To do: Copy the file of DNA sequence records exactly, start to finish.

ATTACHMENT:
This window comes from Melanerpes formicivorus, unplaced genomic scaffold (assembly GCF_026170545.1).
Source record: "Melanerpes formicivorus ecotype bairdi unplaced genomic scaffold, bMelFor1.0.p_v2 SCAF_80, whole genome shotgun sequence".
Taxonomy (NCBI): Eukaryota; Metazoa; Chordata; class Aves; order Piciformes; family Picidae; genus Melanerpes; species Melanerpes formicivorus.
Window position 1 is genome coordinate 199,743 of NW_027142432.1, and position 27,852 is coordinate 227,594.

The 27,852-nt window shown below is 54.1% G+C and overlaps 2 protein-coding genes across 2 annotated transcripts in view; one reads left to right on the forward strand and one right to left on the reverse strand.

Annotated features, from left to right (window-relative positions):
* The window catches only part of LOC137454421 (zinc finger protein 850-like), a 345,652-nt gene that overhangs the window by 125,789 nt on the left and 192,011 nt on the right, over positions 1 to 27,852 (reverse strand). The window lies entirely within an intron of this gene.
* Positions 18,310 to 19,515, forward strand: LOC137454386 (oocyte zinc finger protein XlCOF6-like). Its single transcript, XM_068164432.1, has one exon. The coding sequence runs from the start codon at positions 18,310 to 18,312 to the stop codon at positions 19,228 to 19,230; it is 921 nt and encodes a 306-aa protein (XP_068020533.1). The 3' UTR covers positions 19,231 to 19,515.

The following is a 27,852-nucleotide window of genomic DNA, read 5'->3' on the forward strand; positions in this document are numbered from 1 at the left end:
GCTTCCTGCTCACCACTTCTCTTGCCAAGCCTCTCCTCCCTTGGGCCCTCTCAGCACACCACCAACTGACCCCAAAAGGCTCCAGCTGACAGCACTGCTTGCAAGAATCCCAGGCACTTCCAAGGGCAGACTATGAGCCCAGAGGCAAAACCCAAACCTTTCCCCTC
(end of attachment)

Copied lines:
This window comes from Melanerpes formicivorus, unplaced genomic scaffold (assembly GCF_026170545.1).
Source record: "Melanerpes formicivorus ecotype bairdi unplaced genomic scaffold, bMelFor1.0.p_v2 SCAF_80, whole genome shotgun sequence".
Taxonomy (NCBI): Eukaryota; Metazoa; Chordata; class Aves; order Piciformes; family Picidae; genus Melanerpes; species Melanerpes formicivorus.
Window position 1 is genome coordinate 199,743 of NW_027142432.1, and position 27,852 is coordinate 227,594.

The 27,852-nt window shown below is 54.1% G+C and overlaps 2 protein-coding genes across 2 annotated transcripts in view; one reads left to right on the forward strand and one right to left on the reverse strand.

Annotated features, from left to right (window-relative positions):
* The window catches only part of LOC137454421 (zinc finger protein 850-like), a 345,652-nt gene that overhangs the window by 125,789 nt on the left and 192,011 nt on the right, over positions 1 to 27,852 (reverse strand). The window lies entirely within an intron of this gene.
* Positions 18,310 to 19,515, forward strand: LOC137454386 (oocyte zinc finger protein XlCOF6-like). Its single transcript, XM_068164432.1, has one exon. The coding sequence runs from the start codon at positions 18,310 to 18,312 to the stop codon at positions 19,228 to 19,230; it is 921 nt and encodes a 306-aa protein (XP_068020533.1). The 3' UTR covers positions 19,231 to 19,515.

The following is a 27,852-nucleotide window of genomic DNA, read 5'->3' on the forward strand; positions in this document are numbered from 1 at the left end:
GCTTCCTGCTCACCACTTCTCTTGCCAAGCCTCTCCTCCCTTGGGCCCTCTCAGCACACCACCAACTGACCCCAAAAGGCTCCAGCTGACAGCACTGCTTGCAAGAATCCCAGGCACTTCCAAGGGCAGACTATGAGCCCAGAGGCAAAACCCAAACCTTTCCCCTC